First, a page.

State and local leaders are beginning to understand that providing affordable, permanent housing is fundamental to reducing justice involvement, particularly for people with behavioral health needs. However, affordable housing is scarce nationwide, and people who have been involved in the justice system face a number of barriers to accessing available housing, including stigma and prohibitions based on criminal records. These challenges disproportionately impact Black and Latinx people, who already face higher rates of incarceration and homelessness than the population as a whole. In light of these challenges, this brief presents four steps state leaders should take to increase housing opportunities and improve justice and health outcomes for this population. Photo credit: Photo by Blake Wheeler on Unsplash
Crisis Systems, Law Enforcement, Mental Health, Co-Occurring Substance Use
Correctional Facilities, Crisis Systems, Law Enforcement, Mental Health, Co-Occurring Substance Use
Deputy Program Director, Behavioral Health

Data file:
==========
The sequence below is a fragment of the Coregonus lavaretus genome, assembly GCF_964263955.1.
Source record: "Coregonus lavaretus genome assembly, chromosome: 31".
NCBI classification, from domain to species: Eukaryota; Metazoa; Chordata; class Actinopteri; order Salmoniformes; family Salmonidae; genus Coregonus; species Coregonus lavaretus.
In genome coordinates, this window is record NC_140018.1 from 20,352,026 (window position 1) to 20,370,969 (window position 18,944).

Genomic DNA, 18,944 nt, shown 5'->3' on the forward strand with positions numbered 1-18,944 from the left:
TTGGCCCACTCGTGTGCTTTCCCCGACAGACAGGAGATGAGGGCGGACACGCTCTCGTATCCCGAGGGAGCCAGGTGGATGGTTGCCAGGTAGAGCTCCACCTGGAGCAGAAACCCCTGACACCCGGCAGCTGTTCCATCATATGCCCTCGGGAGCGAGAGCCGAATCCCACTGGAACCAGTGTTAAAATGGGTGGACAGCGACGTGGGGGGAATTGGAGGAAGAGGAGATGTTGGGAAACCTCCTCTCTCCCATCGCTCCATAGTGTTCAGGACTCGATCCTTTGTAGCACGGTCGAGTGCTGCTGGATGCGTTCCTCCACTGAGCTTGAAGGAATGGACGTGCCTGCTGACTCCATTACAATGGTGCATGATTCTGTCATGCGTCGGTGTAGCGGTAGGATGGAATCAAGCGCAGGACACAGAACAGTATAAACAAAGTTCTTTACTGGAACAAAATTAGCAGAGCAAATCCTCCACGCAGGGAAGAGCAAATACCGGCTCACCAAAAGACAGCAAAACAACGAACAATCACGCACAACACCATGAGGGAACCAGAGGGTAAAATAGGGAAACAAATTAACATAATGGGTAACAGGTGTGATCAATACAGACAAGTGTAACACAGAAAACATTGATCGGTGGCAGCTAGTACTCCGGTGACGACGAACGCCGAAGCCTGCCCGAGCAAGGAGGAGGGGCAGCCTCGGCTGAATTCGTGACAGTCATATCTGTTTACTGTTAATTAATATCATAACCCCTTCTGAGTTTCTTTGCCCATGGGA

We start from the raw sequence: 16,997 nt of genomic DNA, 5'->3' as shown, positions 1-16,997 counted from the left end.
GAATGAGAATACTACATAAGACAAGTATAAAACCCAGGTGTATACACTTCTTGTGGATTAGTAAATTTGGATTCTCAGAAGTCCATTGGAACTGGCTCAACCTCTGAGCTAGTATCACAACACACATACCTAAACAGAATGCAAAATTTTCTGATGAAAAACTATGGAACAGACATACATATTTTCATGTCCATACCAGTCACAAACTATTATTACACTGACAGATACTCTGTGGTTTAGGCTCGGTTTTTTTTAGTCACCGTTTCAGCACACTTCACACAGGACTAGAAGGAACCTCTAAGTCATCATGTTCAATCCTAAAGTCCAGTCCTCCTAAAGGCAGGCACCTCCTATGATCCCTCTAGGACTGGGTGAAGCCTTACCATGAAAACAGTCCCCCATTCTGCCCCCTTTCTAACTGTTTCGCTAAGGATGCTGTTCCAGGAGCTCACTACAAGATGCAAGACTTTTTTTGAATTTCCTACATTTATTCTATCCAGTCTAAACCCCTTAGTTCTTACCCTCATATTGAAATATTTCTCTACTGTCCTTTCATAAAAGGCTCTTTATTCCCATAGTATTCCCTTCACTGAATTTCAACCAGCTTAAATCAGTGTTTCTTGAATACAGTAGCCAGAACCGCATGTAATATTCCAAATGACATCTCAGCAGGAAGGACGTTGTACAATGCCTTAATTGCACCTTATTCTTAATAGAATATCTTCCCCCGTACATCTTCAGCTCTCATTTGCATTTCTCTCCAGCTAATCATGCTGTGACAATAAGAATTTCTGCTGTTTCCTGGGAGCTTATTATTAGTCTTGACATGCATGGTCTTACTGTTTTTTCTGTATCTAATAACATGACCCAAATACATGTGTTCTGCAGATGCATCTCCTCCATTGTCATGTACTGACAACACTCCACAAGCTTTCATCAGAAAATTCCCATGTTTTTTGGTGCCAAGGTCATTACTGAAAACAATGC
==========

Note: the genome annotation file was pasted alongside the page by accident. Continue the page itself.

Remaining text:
Charles Francis oversees work at the intersection of housing, criminal justice, and behavioral health. He focuses on strategies for state and local partners to increase access to and availability of housing to reduce justice system involvement and facilitate successful reentry, as well as effective law enforcement and community responses to homelessness. Previously, Charley was assistant director of Leased Housing at Rhode Island Housing and director of Policy for the Massachusetts Department of Housing and Community Development. At the U.S. Department of Housing and Urban Development, he played a lead role in implementing the Rental Assistance Demonstration program. Charley holds an MPP from the Heller School for Social Policy at Brandeis University and a BA from Hamilton College.
Request Free Support
JMHCP offers free, tailored support to communities. Learn more about the opportunities available.